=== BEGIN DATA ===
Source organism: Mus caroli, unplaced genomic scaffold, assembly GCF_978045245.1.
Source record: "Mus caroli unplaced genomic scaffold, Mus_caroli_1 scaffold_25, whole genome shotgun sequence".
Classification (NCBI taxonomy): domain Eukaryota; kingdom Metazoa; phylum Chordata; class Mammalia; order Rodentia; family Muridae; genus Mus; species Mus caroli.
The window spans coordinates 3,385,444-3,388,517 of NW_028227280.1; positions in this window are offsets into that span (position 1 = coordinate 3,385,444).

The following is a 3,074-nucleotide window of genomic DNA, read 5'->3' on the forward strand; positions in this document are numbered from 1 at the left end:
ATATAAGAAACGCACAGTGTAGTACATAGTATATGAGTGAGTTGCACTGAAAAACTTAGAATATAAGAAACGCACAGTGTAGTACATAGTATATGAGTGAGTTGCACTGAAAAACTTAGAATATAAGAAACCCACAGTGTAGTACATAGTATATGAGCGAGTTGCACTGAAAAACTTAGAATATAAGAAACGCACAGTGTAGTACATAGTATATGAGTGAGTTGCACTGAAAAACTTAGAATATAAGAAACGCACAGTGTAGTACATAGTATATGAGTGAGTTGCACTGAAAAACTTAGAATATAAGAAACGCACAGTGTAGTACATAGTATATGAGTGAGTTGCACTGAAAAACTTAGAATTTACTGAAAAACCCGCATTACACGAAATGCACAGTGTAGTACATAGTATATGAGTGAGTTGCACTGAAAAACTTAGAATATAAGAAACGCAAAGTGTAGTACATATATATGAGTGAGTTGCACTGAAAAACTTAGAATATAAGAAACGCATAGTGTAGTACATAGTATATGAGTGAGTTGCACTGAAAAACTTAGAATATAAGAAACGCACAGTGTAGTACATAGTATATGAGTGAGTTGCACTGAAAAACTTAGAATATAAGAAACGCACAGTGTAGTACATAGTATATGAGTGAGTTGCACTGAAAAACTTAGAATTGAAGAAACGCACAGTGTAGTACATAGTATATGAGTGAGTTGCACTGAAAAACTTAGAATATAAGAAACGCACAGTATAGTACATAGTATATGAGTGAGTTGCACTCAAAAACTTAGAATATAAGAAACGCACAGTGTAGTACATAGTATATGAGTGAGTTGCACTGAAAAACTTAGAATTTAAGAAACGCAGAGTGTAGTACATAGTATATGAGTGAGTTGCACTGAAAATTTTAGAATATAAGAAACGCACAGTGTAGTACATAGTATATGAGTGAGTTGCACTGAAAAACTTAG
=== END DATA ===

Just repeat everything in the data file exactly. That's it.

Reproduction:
Source organism: Mus caroli, unplaced genomic scaffold, assembly GCF_978045245.1.
Source record: "Mus caroli unplaced genomic scaffold, Mus_caroli_1 scaffold_25, whole genome shotgun sequence".
Classification (NCBI taxonomy): domain Eukaryota; kingdom Metazoa; phylum Chordata; class Mammalia; order Rodentia; family Muridae; genus Mus; species Mus caroli.
The window spans coordinates 3,385,444-3,388,517 of NW_028227280.1; positions in this window are offsets into that span (position 1 = coordinate 3,385,444).

The following is a 3,074-nucleotide window of genomic DNA, read 5'->3' on the forward strand; positions in this document are numbered from 1 at the left end:
ATATAAGAAACGCACAGTGTAGTACATAGTATATGAGTGAGTTGCACTGAAAAACTTAGAATATAAGAAACGCACAGTGTAGTACATAGTATATGAGTGAGTTGCACTGAAAAACTTAGAATATAAGAAACCCACAGTGTAGTACATAGTATATGAGCGAGTTGCACTGAAAAACTTAGAATATAAGAAACGCACAGTGTAGTACATAGTATATGAGTGAGTTGCACTGAAAAACTTAGAATATAAGAAACGCACAGTGTAGTACATAGTATATGAGTGAGTTGCACTGAAAAACTTAGAATATAAGAAACGCACAGTGTAGTACATAGTATATGAGTGAGTTGCACTGAAAAACTTAGAATTTACTGAAAAACCCGCATTACACGAAATGCACAGTGTAGTACATAGTATATGAGTGAGTTGCACTGAAAAACTTAGAATATAAGAAACGCAAAGTGTAGTACATATATATGAGTGAGTTGCACTGAAAAACTTAGAATATAAGAAACGCATAGTGTAGTACATAGTATATGAGTGAGTTGCACTGAAAAACTTAGAATATAAGAAACGCACAGTGTAGTACATAGTATATGAGTGAGTTGCACTGAAAAACTTAGAATATAAGAAACGCACAGTGTAGTACATAGTATATGAGTGAGTTGCACTGAAAAACTTAGAATTGAAGAAACGCACAGTGTAGTACATAGTATATGAGTGAGTTGCACTGAAAAACTTAGAATATAAGAAACGCACAGTATAGTACATAGTATATGAGTGAGTTGCACTCAAAAACTTAGAATATAAGAAACGCACAGTGTAGTACATAGTATATGAGTGAGTTGCACTGAAAAACTTAGAATTTAAGAAACGCAGAGTGTAGTACATAGTATATGAGTGAGTTGCACTGAAAATTTTAGAATATAAGAAACGCACAGTGTAGTACATAGTATATGAGTGAGTTGCACTGAAAAACTTAG